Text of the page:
The manufacturer’s partner ecosystem is very important as customers are moving beyond just buying a product.  They are often looking at buying an asset-as-a-service with supplier support throughout its lifecycle.  For example, when you buy a car, besides insurance you might expect charging facilities (for an EV) or continuous health monitoring.  These services are not only provided by the car manufacturer.  They include an ecosystem of partners who need to share information to provide a great customer experience.  “And that really becomes the differentiator,” explained Sreenivasa.  All the data points (customer behavior, location, habits, and expectations) and the product (design, knowledge, and information) must be interfaced in a much more agile, self-driven model where these nodes connect with each other and help drive the end objective.  Sreenivasa said that the healthcare business is not just about supplying medicines; it is about caring for the end customers by proactively ensuring that they maintain good health by creating a wellness ecosystem.  Here, the neural element plays a very critical part.

Next, Ralph asked how neural concepts help manufacturers become more resilient and adaptable.

Neural Concepts Help Build Resilience and Adaptability

TCS believes that emerging enterprises need to have three distinct capabilities:

  • Resilience – the connected, cognitive, and collaborative value chain and its ability to spring back after a disruption
  • Adaptability – shuffle the product mix, product functions or capabilities for an agile and flexible response to market demand
  • Purpose driven - a partner ecosystem that delivers a complete product including services to the end customer

Adopting Neural Concepts for Sustainable Competitiveness

“How and where would a manufacturer start adopting neural concepts?” asked Ralph.  It’s a strategic  business decision like any other, explained Sreenivasa.  The starting point would be the organization’s focus area, like using data to differentiate as the business operating model.  A maturity assessment of the enterprise and partner ecosystem provides a start to gauge various aspects, such as if the products are smart enough, suppliers are prepared for demand variations etc.  Besides the technology aspects, the risk propensity of the enterprise also needs to be considered.  He said, “Because there's a lot intelligence on the edge, you should be prepared to delegate decision making to these partners and keep monitoring it in a way that you continue to head in the direction of your competitive advantage.” He gave examples of neural capabilities, chosen based on specific focus areas for sustainable competitiveness, such as cost or product differentiation strategy.  These were substantiated by interesting case studies.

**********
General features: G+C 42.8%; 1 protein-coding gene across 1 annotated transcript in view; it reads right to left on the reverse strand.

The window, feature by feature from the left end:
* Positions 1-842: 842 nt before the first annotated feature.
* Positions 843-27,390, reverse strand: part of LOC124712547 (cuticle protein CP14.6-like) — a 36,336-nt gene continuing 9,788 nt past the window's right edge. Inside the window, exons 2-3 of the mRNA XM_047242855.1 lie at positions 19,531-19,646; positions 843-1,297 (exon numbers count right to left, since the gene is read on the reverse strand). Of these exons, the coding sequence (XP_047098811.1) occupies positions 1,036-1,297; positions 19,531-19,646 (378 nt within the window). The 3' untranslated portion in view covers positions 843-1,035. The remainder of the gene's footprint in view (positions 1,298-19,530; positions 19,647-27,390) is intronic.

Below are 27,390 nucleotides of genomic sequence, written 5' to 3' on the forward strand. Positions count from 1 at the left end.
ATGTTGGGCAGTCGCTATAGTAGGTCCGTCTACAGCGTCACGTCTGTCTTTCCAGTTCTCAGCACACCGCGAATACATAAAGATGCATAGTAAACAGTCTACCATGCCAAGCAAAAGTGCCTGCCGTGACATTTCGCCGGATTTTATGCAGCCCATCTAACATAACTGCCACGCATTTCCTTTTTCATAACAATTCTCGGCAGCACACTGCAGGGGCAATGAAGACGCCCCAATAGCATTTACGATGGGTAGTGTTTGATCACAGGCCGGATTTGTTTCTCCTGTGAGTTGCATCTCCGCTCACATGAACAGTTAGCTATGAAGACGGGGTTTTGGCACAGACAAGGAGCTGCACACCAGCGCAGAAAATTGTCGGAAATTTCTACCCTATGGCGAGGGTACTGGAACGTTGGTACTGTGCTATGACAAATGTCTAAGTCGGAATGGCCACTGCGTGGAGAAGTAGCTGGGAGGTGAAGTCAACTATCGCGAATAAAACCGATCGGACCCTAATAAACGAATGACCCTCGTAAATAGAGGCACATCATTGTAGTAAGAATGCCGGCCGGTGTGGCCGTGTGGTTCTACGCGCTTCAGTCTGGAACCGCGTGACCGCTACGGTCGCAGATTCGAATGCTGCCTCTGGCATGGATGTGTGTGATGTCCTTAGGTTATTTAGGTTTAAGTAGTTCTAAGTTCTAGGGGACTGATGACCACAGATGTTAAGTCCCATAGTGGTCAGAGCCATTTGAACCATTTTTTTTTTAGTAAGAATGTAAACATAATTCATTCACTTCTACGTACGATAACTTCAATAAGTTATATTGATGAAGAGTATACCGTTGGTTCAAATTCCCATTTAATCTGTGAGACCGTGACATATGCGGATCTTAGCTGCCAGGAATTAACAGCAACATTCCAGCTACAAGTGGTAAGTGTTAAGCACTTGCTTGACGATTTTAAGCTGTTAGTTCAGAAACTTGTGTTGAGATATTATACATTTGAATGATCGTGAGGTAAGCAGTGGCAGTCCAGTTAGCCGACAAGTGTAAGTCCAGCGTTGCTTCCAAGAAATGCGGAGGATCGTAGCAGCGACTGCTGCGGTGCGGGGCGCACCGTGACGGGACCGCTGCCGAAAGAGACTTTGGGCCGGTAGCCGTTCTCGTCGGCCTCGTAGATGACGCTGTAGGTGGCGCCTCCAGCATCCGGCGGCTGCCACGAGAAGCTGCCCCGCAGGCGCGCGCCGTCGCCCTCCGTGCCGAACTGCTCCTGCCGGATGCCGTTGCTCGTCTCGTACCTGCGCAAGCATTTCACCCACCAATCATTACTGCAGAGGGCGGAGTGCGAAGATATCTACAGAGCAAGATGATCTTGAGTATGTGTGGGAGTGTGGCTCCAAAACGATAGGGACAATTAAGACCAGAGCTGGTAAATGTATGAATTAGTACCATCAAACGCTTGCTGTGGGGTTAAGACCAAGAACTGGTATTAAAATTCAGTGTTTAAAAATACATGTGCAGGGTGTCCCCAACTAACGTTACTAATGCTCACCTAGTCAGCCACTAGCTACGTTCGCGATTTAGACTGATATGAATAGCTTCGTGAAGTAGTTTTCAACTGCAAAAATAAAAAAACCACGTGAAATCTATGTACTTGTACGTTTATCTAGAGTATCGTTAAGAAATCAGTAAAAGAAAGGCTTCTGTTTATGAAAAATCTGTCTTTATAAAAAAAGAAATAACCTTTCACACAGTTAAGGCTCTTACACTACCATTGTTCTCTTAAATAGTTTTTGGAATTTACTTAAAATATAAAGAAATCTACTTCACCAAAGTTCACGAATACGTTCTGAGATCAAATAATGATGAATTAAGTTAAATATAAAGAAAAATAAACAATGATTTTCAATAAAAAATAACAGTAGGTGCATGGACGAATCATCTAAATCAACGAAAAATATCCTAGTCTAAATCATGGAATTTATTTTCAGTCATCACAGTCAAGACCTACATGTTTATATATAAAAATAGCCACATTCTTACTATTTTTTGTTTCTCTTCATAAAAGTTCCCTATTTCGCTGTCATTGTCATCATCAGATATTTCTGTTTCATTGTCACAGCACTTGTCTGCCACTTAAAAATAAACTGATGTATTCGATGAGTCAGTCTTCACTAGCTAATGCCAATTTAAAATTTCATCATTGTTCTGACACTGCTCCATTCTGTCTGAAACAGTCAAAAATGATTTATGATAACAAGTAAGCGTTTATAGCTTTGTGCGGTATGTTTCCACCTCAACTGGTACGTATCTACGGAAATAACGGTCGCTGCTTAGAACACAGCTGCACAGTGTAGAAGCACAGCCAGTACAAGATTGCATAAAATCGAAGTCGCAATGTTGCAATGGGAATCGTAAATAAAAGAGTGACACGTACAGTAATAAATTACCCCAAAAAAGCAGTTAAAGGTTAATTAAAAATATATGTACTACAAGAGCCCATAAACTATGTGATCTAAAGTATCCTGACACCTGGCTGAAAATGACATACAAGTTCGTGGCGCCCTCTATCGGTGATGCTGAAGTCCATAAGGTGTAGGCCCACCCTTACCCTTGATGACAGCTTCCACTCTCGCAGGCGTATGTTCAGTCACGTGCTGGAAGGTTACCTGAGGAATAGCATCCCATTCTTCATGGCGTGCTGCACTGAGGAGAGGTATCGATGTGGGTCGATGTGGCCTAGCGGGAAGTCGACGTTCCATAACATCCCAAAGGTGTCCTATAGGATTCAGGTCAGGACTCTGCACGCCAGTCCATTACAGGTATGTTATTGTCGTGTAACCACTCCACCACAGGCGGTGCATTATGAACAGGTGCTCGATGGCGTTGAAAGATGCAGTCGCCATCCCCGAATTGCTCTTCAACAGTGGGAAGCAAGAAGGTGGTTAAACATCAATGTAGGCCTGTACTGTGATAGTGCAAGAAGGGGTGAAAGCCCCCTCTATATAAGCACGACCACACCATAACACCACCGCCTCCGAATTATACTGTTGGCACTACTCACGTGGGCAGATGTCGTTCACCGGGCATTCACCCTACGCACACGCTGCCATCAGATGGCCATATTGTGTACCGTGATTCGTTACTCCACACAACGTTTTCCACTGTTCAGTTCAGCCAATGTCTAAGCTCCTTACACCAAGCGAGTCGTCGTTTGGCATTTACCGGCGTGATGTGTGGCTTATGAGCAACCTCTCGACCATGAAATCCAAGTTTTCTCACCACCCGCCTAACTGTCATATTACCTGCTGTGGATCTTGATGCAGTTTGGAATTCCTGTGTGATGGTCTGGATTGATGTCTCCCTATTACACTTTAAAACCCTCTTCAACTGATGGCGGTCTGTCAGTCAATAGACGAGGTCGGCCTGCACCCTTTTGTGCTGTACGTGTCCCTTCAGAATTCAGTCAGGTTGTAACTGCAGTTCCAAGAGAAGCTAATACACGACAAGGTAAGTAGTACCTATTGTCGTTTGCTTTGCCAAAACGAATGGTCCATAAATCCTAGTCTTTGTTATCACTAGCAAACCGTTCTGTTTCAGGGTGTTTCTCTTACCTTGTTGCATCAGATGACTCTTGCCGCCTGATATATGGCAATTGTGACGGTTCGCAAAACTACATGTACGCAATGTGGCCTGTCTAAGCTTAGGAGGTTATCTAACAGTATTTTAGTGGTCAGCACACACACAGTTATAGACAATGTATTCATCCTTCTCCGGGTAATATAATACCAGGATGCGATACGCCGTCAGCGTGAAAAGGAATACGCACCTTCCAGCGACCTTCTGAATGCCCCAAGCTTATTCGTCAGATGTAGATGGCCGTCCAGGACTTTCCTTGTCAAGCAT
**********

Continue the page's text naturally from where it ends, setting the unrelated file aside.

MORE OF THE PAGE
In conclusion he said that neural networks will be game changers since they enhance efficiency and ensure faster market response, which provides a competitive edge.

Case Studies

Premium Product

Sreenivasa gave the example of a premium market product for which customers continuously seek more advanced features, and given the hyper competitiveness in the marketplace, these features keep changing.  But in the traditional model of the supply chain, the suppliers are building up capacity based on a plan and making investments.  However, due to the rapidly changing demand, suppliers have no clue as to what has changed on the front end that could be disastrous in terms of investments made and the end product.  If supply chains are neural networked to the planning and supplier systems, then the supplier is enabled to sense and respond to the change.  This is the cognitive and connected value chain.

Business Operating Model

This client had challenges in trying to meet and track the entire order patterns.  There were order failures because of the long value chain.  After application of some neural capabilities, they were able to sense if a particular order would go through or not and the reasons for those decisions.  The client addressed these problems and saw significant business benefits.

A podcast of the interview is available at: